Puget Soundkeeper is reflecting on the 50th anniversary of the Clean Water Act. The Act pushes us to consider how far we’ve come, and how much further we must go to protect clean water. In that spirit, we’re amplifying Rose Foundation grantees whose passionate and dedicated work exemplifies the future of clean water.
What Is the Rose Foundation?
Soundkeeper’s legal settlement payments help fund the Rose Foundation, a granting organization that supports environmental projects. The Puget Sound Stewardship and Mitigation Fund has provided funding for dozens of restoration, education, and monitoring efforts around the Puget Sound. These projects bring us from rural to urban communities, from farms, to sidewalks, to kelp forests. They highlight the interconnectedness of clean water protection and remind us that our efforts to protect Puget Sound extend across the entire watershed in all its complexity.
What is Mini Mart City Park?
Mini Mart City Park is a place for the arts, education, environmental action, and community collaboration in the Duwamish Valley. MMCP will serve as an artist-designed, community-led space advocating for creativity and public health through art exhibits, residencies, environmental action, and local programming in the Lower Duwamish Valley for decades to come. John Sutton, Ben Beres, and Zac Culler of the artist group SuttonBeresCuller initiated MMCP in 2005.
Puget Soundkeeper Communications Manager Nicole Loeffler-Gladstone spoke with Ben Beres in early June, 2022. PSK followed up with architect Aimée O’Carroll via email. Their answers are edited for length and clarity.
Nicole Loeffler-Gladstone: What is the origin story of this project?
Ben Beres: It took us 15 years to get to the point we’re at now. We originally received a grant from Creative Capital for a project associated with the proposed monorail expansion in 2005. We were going to take the Sun Hill Mini Mart on 85th and 15th (now a T-Mobile store) and turn it into a park for the remaining six months of the building’s life.
The monorail was voted down and we sat on the idea for a bit. We realized the idea could shift to a gas station. It seemed relatively easy to get our hands on a defunct gas station because there are so many of them. We were meeting with the Environmental Coalition of South Seattle when we found the current site (6525 Ellis Ave. South, in Georgetown).
The first round of testing revealed it was a “worse case-scenario” brownfield site. We had to shift focus and start learning about brownfields. These kinds of sites are all over the United States, mostly in low-income neighborhoods.
NLG: What kind of contamination did you find on the site?
BB: The soil is pretty toxic, with gasoline contaminants starting about 16–20 feet down. That’s part of what makes it unusual: contamination is usually close to the surface. Sites like this are leaking petroleum into the groundwater. We tried to find someone who was liable, but we couldn’t. The Department of Ecology offered a few solutions, including digging up the dirt and shipping it to eastern Oregon where it could off-gas, and then refilling the site. That seemed really silly and would have cost about $2 million. Our environmental lawyer suggested we clean and build at the same time.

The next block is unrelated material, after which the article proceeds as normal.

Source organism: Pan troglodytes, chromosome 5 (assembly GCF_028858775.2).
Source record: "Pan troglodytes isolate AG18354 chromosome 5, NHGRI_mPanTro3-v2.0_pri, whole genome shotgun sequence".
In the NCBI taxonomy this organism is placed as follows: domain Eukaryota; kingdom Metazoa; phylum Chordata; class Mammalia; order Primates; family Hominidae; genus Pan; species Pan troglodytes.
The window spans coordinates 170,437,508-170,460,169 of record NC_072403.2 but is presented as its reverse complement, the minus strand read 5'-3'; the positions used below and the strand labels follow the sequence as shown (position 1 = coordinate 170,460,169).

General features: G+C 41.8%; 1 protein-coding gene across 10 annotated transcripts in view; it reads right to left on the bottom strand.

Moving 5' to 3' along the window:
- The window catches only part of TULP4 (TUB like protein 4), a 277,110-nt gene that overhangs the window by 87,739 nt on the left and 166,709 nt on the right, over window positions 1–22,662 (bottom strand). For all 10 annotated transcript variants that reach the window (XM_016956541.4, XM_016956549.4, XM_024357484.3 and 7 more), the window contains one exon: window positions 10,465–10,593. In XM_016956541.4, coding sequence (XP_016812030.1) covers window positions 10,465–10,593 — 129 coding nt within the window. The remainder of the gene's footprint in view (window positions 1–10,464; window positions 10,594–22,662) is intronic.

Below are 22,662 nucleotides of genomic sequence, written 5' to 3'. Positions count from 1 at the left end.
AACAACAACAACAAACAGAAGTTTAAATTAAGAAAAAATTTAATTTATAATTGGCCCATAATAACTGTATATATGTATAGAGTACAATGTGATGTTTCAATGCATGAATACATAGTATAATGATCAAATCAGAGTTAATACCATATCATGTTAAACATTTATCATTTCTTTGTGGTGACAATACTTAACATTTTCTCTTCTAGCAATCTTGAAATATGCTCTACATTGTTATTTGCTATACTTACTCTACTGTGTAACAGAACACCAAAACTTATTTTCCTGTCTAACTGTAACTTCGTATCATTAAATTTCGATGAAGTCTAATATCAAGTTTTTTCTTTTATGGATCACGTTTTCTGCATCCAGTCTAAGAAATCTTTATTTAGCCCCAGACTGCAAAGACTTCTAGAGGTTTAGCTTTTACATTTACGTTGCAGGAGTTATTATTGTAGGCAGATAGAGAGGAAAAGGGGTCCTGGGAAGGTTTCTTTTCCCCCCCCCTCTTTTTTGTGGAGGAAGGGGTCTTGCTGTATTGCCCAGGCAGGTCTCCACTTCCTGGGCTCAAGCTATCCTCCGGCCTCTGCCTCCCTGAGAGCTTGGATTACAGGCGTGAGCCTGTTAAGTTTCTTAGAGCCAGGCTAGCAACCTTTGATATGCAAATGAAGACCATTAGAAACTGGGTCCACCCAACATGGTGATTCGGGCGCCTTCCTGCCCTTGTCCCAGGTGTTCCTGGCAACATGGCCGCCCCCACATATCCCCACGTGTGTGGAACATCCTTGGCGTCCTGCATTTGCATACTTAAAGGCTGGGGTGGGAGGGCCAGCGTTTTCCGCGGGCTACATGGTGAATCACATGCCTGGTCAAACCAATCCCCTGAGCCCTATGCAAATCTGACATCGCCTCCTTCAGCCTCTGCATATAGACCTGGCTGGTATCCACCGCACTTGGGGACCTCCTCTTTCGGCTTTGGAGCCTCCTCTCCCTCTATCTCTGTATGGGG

NLG: What kind of remediation process are you using?
BB: It’s called air sparging. Very simply, pipes exert pressurized air into the ground to inject oxygen which “wakes up” bacteria. These bacteria start the chemical process of breaking down contaminants. A pipe sucks up the chemical off-gassing. It’s a passive system. It works if you’re not in a rush.
NLG: What about the off-gassing? Does that contribute to air pollution?
BB: From what we understand, it’s equivalent to running an electric car in terms of what comes out of the pipe.
NLG: And what comes out of the pipe?
BB: Typical petroleum hydrocarbon vapors that fall within gasoline range organics (GRO’s): Low outputs of Benzene, Toulene, and Xylenes.
NLG: Tell me about constructing the new building and the landscaping.
BB: The original structure dates to the teens or 1920s. We excavated chunks of metal and pipes, only to find a cracked foundation. We wanted the structure to read as a gas station, and it’s mimicking the original.
A lot of our funding went into the air sparging system, and into green stormwater infrastructure. We’re doing as much as we can to mitigate stormwater. We worked with folks from Dirt Corps on the landscaping.
Aimée O’Carroll: The design of the building and its location on the site meant we were able to maintain as much open park space as possible, while creating a new courtyard space between the two indoor structures. Planting began early, with careful consideration of species that would adapt well to the site. Fencing supports green walls and creates screening. The green roof maximizes flat space on top of the building.
NLG: How does the site specifically manage stormwater?
AO: Bioretention planters on the east side of the building capture the site’s stormwater. All paving is pervious on the site. We have a lot of planting areas to naturally mitigate water runoff, and the green roof also helps with stormwater runoff.
NLG: How has your perspective changed over the last 15 years?
BB: We heard “No,” a lot. We received lots of rejections as we tried to secure funding. We watched the neighborhood change, and we also witnessed people become more curious and supportive of the project. One of the benefits of doing something for so long is that we’re sure of what we’re doing. We’re building something that will outlive us. It’s exciting, and I can’t wait to see what happens.